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Medical sociology note

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The course imparts the basic concepts and understanding in Sociological and Anthropological subject matter, theories, concepts, trends and cultural systems. The course aims to impart the basic concepts and the knowledge in medical sociology/anthropology, socialization in health, culture and health, provider consumer relationships in public health, indigenous health care system and alternative health care practices.

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Medical sociology note

  1. 1. Compiled by: Ashok Pandey Visiting faculty Little Buddha College of Health Sciences 6/23/2019 1
  2. 2. MEDICAL SOCIOLOGY Professional endeavour devoted to social epidemiology, study of cultural factors and social relations in connection with illness, and the social principles in medical organisation and treatment – Charles Mclntire 1894 6/23/2019 2
  3. 3. MEDICAL SOCIOLOGY  social epidemiology to practice social medicine  to study social problems  to study cultural factors and social relation  to study social factors of family,society, and government about health or disease  to study social principles in medical organisation and treatment  to study social security 6/23/2019 3
  4. 4. Unit1: Sociology 6 Hours  Common terminologies: Sociology, Ethnicity, Mores, Folk Ways, Social System, Social Control, Social Disorganization, Social Problems, Acculturation, Enculturation, Socialization, Cooperation, Accommodation, Assimilation, Conflict, Modernization, Westernization, Sanskrtisation, Ethnomedicine, Ethnopsychiatry, Value, Beliefs, Perception, Knowledge, Attitude, Behavior, Custom, Habit, Self-Medication, Organization.  Historical development of society  Typological subject matter of sociology  Relationship of sociology with anthropology, psychology, public health and health education  Sociological contributions in public health 6/23/2019 4
  5. 5. SOCIOLOGY  STUDY OF SOCIAL CAUSES AND CONSEQUENCES OF HUMAN BEHAVIOUR 6/23/2019 5
  6. 6. Sociology Sociology is the scientific study of society, including patterns of social relationships, social interaction, and culture. The term sociology was first used by Frenchman Auguste Compte in the 1830s when he proposed a synthetic science uniting all knowledge about human activity. Sociology is the study of human social relationships and institutions. Sociology’s subject matter is diverse, ranging from crime to religion, from the family to the state, from the divisions of race and social class to the shared beliefs of a common culture, and from social stability to radical change in whole societies. 6/23/2019 6
  7. 7. Ethnicity  Term has its roots in the Greek word `ethnos’ meaning people. (We the people)  Ancient Greeks associate cohesive groups of people formed on the basis of kinship as Tribe or Race.  Ethnic groups were sub-divisions. Cohesive groups. 6/23/2019 7
  8. 8. Ethnicity Ethnicity is a term that describes shared culture —the practices, values, and beliefs of a group. This might include shared language, religion, and traditions, among other commonalities. 6/23/2019 8
  9. 9. Mores and Moral  Mores are the moral customs and moral rules that a group or society do as a matter of fact have.  “No shoes, no shirt, no entry.” “Do not spit in public.”  Moral, =principles of right and wrong and standards of conduct which are universally advocated, that is, are put forth as prescriptions which all persons who wish to be judged “moral” should follow. 6/23/2019 9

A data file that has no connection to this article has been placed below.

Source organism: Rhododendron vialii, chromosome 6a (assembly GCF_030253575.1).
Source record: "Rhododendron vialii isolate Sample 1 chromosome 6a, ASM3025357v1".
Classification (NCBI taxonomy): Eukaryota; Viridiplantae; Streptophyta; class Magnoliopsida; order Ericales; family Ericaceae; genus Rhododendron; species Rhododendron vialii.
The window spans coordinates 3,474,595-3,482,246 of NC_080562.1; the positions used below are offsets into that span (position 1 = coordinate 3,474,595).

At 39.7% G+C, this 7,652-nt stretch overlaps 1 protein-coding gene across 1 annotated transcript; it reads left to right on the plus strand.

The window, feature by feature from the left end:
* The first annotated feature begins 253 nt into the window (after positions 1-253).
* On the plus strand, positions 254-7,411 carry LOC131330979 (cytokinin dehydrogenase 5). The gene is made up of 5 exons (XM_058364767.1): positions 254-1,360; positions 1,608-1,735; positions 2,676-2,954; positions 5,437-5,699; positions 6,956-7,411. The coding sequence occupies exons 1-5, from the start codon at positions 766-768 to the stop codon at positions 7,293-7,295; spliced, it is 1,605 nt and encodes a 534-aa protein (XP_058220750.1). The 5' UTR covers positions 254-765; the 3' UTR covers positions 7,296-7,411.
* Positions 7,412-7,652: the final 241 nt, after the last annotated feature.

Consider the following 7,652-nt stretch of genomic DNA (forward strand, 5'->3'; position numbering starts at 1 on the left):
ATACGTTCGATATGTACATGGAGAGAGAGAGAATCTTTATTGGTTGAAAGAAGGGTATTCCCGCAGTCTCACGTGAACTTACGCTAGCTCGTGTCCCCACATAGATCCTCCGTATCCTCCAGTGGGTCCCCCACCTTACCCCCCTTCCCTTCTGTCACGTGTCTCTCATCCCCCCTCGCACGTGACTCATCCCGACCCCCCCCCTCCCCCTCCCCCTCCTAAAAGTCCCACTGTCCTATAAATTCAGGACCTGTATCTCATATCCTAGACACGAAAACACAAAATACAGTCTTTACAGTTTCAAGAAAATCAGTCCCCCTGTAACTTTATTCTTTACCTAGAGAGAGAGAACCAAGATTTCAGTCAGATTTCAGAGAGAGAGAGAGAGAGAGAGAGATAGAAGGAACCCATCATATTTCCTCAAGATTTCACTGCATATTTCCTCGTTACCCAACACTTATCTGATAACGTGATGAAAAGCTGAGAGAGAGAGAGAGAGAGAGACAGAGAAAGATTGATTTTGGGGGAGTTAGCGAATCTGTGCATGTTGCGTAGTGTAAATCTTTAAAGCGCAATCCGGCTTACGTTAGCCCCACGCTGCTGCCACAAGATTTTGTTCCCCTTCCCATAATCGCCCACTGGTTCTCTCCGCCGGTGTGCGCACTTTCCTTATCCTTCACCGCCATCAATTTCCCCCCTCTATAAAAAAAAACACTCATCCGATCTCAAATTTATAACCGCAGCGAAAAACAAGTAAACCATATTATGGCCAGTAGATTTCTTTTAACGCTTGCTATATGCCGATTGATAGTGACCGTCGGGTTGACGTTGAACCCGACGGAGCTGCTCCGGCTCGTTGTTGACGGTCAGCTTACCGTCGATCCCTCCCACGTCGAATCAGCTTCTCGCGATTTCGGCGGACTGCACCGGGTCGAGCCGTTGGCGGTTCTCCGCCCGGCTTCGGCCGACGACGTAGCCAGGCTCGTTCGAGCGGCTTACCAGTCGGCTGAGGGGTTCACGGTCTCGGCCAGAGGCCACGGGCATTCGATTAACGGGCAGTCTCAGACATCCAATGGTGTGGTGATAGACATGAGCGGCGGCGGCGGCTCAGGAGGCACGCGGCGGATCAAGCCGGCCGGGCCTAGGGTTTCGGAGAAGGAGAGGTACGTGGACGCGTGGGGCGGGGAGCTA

10. 10. Folk Ways According to Reuter and Hart (1933), “The folkways are simple habits of action common to the members of the group; they are the ways of the folks that are somewhat standardised and have some degree of traditional sanction for their persistence”. Maclver and Page (1949) defined it as: “The folkways are the recognized or accepted ways of behaving in the society.” In simple terms, folkways are the customary, normal and habitual ways of the group to meet certain needs or solving day-to-day problems. The time of meals, the number of meals per day, the manner of taking meals—lunch or dinner, the kind of food used, the manner of its preparations, the manner of speech and dress, forms of etiquette and the numerous other facts of daily life are some of the examples of customary practices to which individuals conform in their personal habits. 6/23/2019 10
  11. 11. Getting in someone’s personal space 1.Taboo 2. Law 3. More 4. Folkway 6/23/2019 11
  12. 12. Eating three healthy meals a day 1.Law 2.More 3.Taboo 4.Folkway 6/23/2019 12
  13. 13. Values 1)Standards by which a culture judges an item good or bad 2)Broad ideas about what most people in a society consider to be desirable 3) Form the basis for norms 6/23/2019 13
  14. 14. Values Values represent basic convictions that- A specific mode of conduct or end-state of existence is personally or socially preferable to an opposite or converse mode of conduct or end-state of existence. Value is a judgmental element of what is right, good, or desirable. 6/23/2019 14
  15. 15. Social System An organization of individuals into groups or structures that have different functions, characteristics, origin or status. For example, a social system might break a larger population down into family groups, races, religious affiliations, gender, wealth categories and social classes. These demographic distinctions can be used by the marketing department of a business to better target their promotional and sales efforts. 6/23/2019 15